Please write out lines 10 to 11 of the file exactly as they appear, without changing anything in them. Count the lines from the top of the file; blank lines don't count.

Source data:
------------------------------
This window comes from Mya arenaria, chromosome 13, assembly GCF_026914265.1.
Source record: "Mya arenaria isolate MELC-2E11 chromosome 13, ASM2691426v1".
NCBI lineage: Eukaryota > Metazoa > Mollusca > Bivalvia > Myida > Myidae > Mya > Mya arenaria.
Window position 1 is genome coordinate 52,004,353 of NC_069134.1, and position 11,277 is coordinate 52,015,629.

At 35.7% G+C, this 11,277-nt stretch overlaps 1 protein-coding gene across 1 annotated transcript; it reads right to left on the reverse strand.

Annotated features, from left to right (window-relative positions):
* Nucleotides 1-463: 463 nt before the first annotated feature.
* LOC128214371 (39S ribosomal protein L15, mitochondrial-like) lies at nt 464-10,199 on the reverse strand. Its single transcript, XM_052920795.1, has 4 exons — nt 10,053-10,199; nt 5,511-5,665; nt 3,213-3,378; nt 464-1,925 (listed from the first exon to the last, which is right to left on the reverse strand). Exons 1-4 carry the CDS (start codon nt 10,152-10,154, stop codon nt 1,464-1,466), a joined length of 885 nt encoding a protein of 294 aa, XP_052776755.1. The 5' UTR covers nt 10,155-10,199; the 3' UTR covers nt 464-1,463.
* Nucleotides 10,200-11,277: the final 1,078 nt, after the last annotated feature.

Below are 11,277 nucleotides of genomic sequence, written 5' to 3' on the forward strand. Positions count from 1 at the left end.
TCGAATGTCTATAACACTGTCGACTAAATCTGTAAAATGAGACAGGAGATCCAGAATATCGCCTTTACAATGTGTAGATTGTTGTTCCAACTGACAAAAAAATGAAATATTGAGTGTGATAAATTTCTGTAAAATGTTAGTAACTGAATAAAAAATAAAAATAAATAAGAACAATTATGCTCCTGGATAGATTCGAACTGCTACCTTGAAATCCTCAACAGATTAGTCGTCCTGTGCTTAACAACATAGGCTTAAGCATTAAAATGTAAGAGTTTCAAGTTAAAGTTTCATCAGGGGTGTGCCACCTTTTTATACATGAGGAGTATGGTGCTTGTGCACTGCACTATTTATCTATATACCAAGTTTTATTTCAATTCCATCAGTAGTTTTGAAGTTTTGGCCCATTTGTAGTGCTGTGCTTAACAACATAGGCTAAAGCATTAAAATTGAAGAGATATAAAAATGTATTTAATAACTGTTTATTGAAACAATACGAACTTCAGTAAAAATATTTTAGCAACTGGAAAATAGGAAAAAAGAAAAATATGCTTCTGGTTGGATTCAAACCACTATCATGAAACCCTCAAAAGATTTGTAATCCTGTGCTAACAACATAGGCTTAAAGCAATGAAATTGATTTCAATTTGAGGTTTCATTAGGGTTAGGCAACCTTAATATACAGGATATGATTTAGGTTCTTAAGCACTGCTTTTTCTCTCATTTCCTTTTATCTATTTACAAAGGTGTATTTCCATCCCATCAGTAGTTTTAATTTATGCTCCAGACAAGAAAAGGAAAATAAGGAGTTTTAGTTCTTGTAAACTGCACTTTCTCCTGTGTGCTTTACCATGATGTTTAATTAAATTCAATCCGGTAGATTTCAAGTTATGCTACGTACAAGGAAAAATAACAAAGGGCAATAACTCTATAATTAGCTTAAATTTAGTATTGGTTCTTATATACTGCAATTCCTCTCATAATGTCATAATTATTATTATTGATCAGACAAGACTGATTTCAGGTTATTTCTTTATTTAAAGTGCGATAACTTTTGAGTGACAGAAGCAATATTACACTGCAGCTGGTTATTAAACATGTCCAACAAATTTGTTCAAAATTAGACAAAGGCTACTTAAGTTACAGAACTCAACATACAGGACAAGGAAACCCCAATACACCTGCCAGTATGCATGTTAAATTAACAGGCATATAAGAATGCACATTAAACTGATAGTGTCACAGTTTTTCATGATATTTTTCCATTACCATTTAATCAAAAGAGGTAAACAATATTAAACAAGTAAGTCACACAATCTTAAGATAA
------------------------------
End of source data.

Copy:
Below are 11,277 nucleotides of genomic sequence, written 5' to 3' on the forward strand. Positions count from 1 at the left end.
TCGAATGTCTATAACACTGTCGACTAAATCTGTAAAATGAGACAGGAGATCCAGAATATCGCCTTTACAATGTGTAGATTGTTGTTCCAACTGACAAAAAAATGAAATATTGAGTGTGATAAATTTCTGTAAAATGTTAGTAACTGAATAAAAAATAAAAATAAATAAGAACAATTATGCTCCTGGATAGATTCGAACTGCTACCTTGAAATCCTCAACAGATTAGTCGTCCTGTGCTTAACAACATAGGCTTAAGCATTAAAATGTAAGAGTTTCAAGTTAAAGTTTCATCAGGGGTGTGCCACCTTTTTATACATGAGGAGTATGGTGCTTGTGCACTGCACTATTTATCTATATACCAAGTTTTATTTCAATTCCATCAGTAGTTTTGAAGTTTTGGCCCATTTGTAGTGCTGTGCTTAACAACATAGGCTAAAGCATTAAAATTGAAGAGATATAAAAATGTATTTAATAACTGTTTATTGAAACAATACGAACTTCAGTAAAAATATTTTAGCAACTGGAAAATAGGAAAAAAGAAAAATATGCTTCTGGTTGGATTCAAACCACTATCATGAAACCCTCAAAAGATTTGTAATCCTGTGCTAACAACATAGGCTTAAAGCAATGAAATTGATTTCAATTTGAGGTTTCATTAGGGTTAGGCAACCTTAATATACAGGATATGATTTAGGTTCTTAAGCACTGCTTTTTCTCTCATTTCCTTTTATCTATTTACAAAGGTGTATTTCCATCCCATCAGTAGTTTTAATTTATGCTCCAGACAAGAAAAGGAAAATAAGGAGTTTTAGTTCTTGTAAACTGCACTTTCTCCTGTGTGCTTTACCATGATGTTTAATTAAATTCAATCCGGTAGATTTCAAGTTATGCTACGTACAAGGAAAAATAACAAAGGGCAATAACTCTATAATTAGCTTAAATTTAGTATTGGTTCTTATATACTGCAATTCCTCTCATAATGTCATAATTATTATTATTGATCAGACAAGACTGATTTCAGGTTATTTCTTTATTTAAAGTGCGATAACTTTTGAGTGACAGAAGCAATATTACACTGCAGCTGGTTATTAAACATGTCCAACAAATTTGTTCAAAATTAGACAAAGGCTACTTAAGTTACAGAACTCAACATACAGGACAAGGAAACCCCAATACACCTGCCAGTATGCATGTTAAATTAACAGGCATATAAGAATGCACATTAAACTGATAGTGTCACAGTTTTTCATGATATTTTTCCATTACCATTTAATCAAAAGAGGTAAACAATATTAAACAAGTAAGTCACACAATCTTAAGATAA